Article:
few silly persons and forced on helpless
youngsters ,
At all of these children's shops layettes ,
Iiaby trousseaux , are conspicuous and at
tractive features. These are In all prices
la suit all buyers , and may be elaborate
lir simple , as the purchaser desires. Hand
work , real lace and fine linen may be had
for the rich mun's baby , and for the child
jf the less fortunate , domestic lawns and
pretty , simple edgings , realize little gar-
Iraents quite as refined In effect If not In
( quality.
Many of the more expensive layettes arc
| put up charmingly. The tiny clothes are
llvlded off Into half dozens , tied with rib-
Jlions and sold in a ribbon-trimmed basket ,
[ which Is also a receptacle for all the other
I baby paraphernalia. White or colored
[ silk , or plain or dotted Swiss will be shirred
| over the basket , covering It completely.
A lace-edged frill and ribbon bows finish
' 'WHITE DUCK AND BLUE SERGE.
the rover , and inside the basket there arc
oft puff pockets to hold the many bauds
and pins needed , a silk sponge , cxnnb , brush
and powder box.
These last are usually of celluloid and
most commonly white.
Again the celluloid toilet articles will be
In a delicate tint to match the basket ribbons
bens , which are generally pink for & boy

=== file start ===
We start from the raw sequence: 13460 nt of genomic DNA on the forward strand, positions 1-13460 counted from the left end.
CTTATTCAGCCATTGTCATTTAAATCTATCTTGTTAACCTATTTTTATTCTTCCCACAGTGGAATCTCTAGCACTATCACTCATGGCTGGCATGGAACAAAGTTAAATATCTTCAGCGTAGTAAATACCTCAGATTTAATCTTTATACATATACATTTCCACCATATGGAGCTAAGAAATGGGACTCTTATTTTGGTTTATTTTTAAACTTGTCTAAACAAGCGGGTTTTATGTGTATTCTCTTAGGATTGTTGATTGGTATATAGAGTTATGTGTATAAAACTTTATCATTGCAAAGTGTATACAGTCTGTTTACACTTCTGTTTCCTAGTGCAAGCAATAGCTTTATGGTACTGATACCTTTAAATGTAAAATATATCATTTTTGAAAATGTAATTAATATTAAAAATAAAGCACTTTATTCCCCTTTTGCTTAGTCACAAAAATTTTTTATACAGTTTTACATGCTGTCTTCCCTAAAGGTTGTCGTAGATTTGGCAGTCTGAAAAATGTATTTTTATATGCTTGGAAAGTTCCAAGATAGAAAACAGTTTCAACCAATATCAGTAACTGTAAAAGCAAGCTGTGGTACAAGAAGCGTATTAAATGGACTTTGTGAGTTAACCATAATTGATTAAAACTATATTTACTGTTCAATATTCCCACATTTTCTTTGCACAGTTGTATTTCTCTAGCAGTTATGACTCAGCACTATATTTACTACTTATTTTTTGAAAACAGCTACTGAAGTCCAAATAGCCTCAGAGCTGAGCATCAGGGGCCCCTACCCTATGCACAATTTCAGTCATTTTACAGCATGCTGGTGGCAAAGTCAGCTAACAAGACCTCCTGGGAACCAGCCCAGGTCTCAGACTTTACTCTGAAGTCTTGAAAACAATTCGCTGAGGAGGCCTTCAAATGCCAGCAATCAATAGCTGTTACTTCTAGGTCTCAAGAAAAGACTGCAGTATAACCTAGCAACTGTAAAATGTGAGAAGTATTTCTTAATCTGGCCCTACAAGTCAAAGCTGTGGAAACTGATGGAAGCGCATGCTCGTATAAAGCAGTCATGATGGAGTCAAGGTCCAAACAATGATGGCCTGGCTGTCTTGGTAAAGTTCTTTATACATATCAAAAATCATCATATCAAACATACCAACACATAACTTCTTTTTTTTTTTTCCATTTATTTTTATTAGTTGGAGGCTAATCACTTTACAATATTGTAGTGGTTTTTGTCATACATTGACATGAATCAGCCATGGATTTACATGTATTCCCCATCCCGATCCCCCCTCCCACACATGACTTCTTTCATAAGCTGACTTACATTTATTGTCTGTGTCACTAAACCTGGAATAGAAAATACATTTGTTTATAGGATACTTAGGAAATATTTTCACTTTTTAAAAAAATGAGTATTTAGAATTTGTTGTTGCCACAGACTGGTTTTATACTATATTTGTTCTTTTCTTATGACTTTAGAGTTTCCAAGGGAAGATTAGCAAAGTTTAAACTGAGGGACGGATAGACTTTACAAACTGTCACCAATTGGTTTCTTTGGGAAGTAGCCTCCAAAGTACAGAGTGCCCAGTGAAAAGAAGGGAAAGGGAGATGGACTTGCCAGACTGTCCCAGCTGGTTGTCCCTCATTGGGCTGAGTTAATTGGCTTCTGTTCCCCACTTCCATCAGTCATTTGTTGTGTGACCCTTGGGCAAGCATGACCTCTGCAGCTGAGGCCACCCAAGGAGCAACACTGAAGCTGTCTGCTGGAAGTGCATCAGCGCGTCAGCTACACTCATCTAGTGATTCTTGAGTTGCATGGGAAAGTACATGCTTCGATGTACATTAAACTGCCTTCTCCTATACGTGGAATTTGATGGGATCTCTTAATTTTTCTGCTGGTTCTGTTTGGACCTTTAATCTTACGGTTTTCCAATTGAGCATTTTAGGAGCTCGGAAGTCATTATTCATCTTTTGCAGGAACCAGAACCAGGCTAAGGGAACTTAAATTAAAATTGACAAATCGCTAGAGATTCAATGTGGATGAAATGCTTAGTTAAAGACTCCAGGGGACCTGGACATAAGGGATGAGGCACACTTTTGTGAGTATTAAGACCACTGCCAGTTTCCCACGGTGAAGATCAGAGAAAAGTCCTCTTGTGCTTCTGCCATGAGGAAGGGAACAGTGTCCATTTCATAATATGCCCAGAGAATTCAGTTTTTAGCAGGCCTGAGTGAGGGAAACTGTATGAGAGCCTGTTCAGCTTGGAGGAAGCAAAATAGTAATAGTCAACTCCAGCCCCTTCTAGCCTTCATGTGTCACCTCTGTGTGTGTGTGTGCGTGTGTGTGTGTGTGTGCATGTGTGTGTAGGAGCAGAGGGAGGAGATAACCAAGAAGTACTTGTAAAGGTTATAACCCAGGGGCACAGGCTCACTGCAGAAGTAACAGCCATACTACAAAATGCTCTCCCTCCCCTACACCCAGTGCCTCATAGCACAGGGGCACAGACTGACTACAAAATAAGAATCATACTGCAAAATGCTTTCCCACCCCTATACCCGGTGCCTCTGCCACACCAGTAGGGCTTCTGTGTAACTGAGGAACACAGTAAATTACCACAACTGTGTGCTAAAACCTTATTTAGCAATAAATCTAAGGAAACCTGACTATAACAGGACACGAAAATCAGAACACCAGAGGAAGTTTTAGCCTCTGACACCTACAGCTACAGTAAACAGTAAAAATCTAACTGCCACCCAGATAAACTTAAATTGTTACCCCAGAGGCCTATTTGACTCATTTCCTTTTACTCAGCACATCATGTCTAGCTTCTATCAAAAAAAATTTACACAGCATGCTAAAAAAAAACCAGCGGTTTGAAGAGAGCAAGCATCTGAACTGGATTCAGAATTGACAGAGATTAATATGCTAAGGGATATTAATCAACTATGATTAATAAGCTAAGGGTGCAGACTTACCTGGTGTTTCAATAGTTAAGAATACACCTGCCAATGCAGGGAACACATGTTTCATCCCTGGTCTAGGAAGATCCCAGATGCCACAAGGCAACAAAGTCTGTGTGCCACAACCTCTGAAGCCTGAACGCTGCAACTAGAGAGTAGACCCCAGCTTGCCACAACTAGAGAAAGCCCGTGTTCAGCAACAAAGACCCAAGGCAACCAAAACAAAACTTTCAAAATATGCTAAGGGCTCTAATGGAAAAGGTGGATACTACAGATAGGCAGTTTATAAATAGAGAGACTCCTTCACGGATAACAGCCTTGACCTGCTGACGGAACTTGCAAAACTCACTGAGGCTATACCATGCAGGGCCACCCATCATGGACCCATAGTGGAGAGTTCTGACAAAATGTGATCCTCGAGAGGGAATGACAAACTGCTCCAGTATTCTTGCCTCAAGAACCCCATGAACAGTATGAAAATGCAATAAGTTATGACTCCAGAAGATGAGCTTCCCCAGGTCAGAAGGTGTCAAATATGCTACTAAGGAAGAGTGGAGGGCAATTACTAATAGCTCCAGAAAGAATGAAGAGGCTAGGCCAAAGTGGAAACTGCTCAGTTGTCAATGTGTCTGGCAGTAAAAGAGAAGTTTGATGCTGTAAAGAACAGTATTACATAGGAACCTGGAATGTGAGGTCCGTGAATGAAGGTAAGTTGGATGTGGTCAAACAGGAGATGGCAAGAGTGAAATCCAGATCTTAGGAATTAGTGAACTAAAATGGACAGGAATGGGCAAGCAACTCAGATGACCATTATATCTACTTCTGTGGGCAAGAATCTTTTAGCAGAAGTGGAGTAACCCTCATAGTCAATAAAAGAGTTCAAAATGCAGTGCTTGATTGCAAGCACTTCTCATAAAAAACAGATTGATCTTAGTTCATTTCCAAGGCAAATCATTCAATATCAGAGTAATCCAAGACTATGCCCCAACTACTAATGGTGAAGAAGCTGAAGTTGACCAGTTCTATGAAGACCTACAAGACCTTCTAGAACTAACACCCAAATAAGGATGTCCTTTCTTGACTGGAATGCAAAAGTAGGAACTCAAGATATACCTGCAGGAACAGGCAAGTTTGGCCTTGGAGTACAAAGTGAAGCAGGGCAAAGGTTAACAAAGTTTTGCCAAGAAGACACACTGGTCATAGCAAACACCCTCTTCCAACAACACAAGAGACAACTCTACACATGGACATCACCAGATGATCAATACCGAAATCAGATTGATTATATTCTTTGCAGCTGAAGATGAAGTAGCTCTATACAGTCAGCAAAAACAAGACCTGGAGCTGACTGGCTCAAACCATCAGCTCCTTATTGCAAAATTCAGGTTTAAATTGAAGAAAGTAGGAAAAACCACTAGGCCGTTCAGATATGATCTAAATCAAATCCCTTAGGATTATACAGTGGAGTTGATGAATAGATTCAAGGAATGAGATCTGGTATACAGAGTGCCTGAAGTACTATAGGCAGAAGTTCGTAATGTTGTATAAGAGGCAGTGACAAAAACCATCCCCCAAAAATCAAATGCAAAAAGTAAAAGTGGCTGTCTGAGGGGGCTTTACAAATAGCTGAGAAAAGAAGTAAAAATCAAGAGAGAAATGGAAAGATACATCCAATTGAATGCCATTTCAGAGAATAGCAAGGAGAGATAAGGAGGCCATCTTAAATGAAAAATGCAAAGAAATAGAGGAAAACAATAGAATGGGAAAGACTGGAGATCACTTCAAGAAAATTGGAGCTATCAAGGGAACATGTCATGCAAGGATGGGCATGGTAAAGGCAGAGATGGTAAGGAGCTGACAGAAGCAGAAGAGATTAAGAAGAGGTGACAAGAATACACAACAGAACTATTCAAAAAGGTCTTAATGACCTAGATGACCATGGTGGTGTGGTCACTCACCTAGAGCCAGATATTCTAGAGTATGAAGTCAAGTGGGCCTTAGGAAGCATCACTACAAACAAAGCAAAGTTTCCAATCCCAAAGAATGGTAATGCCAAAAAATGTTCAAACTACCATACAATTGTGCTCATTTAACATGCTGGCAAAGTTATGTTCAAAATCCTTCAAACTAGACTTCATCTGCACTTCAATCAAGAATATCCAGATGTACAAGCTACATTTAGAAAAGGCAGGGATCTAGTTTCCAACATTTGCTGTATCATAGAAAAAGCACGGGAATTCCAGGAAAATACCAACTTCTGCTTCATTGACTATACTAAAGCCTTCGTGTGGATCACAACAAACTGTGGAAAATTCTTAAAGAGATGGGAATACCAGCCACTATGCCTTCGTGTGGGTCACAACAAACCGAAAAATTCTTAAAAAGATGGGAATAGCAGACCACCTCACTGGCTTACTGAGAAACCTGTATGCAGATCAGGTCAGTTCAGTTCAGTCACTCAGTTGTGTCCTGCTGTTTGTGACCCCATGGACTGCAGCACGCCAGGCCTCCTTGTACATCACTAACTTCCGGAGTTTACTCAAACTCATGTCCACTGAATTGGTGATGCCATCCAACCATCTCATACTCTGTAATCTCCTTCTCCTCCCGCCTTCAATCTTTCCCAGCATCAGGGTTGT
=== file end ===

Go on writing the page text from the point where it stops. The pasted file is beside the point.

and blue for a girl.
Then , if baby's papa is very well-to-do ,
and Its mamma has frivolous tastes , there
may I * a big pearl or a glltterine brilliant
imbedded in the handle of the powder puff.
CHAKM1NQ SIMPLICITY.
The best ot the ready-made layettes are
o ! French manufacture- of the little
'Mint" garments are atwn by band , wltk
I matrrlftls of a fairy fineneKs and many of J
i the drcsa-up things running to Intricate
decorations of drawn threads and fancy i
stitching. India lawn and real Valenciennes !
lace , in narrow edgings and entre-deux , Is ;
the favorite combination for the long out- i
Fide roue and for the petticoats nainsook 1
and French cambric as fine an silk will be I
mod. . I
The new models for Infants' dresses differ
little from these long seen , except that all >
of the tiny slerveti are now made the com- !
fortahle bishop shape. For the rest there
will Ina round or square yokd from which
bangs the skirl , which may be plainly
hemmed , or rise Know oliove a lace-edRcd
flounce the name narrow tuck * and lace
Initurtlon that ornament the yoke. Where .
the yoke and skirt are joined together , and .
for the neek band , xvlll be a tiny bias of !
the lawn , hold down with fancy herring- '
hone as feather stitch.
To conclude. Infants' dresses are made a
little shorter than formerly , but other dif
ferences arc mere matters of detail.
FOR OLDER CHILDREN.
For out of town lawn parties , children's
lances and other festive occasions , the
llllputlan shops show sornr dainty French